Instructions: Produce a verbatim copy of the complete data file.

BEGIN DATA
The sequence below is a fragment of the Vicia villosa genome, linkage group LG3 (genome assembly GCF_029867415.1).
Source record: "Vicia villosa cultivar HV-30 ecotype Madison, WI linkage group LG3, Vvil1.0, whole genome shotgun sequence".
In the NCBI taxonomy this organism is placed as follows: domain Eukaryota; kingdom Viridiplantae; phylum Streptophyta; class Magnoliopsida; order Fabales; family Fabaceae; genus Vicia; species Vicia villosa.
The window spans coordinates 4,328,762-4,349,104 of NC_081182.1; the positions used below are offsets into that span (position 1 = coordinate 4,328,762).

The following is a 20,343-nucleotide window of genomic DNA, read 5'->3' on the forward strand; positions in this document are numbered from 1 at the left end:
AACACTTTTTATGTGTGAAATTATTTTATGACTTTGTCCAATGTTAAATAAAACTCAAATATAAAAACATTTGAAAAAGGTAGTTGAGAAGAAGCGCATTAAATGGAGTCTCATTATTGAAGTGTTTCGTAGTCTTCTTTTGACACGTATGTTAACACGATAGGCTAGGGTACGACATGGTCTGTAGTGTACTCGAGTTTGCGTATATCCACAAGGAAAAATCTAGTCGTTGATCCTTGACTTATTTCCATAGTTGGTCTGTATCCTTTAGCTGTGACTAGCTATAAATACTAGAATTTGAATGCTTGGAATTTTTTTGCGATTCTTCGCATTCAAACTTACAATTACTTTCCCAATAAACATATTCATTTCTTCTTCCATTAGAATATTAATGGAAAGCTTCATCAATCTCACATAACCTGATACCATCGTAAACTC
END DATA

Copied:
The sequence below is a fragment of the Vicia villosa genome, linkage group LG3 (genome assembly GCF_029867415.1).
Source record: "Vicia villosa cultivar HV-30 ecotype Madison, WI linkage group LG3, Vvil1.0, whole genome shotgun sequence".
In the NCBI taxonomy this organism is placed as follows: domain Eukaryota; kingdom Viridiplantae; phylum Streptophyta; class Magnoliopsida; order Fabales; family Fabaceae; genus Vicia; species Vicia villosa.
The window spans coordinates 4,328,762-4,349,104 of NC_081182.1; the positions used below are offsets into that span (position 1 = coordinate 4,328,762).

The following is a 20,343-nucleotide window of genomic DNA, read 5'->3' on the forward strand; positions in this document are numbered from 1 at the left end:
AACACTTTTTATGTGTGAAATTATTTTATGACTTTGTCCAATGTTAAATAAAACTCAAATATAAAAACATTTGAAAAAGGTAGTTGAGAAGAAGCGCATTAAATGGAGTCTCATTATTGAAGTGTTTCGTAGTCTTCTTTTGACACGTATGTTAACACGATAGGCTAGGGTACGACATGGTCTGTAGTGTACTCGAGTTTGCGTATATCCACAAGGAAAAATCTAGTCGTTGATCCTTGACTTATTTCCATAGTTGGTCTGTATCCTTTAGCTGTGACTAGCTATAAATACTAGAATTTGAATGCTTGGAATTTTTTTGCGATTCTTCGCATTCAAACTTACAATTACTTTCCCAATAAACATATTCATTTCTTCTTCCATTAGAATATTAATGGAAAGCTTCATCAATCTCACATAACCTGATACCATCGTAAACTC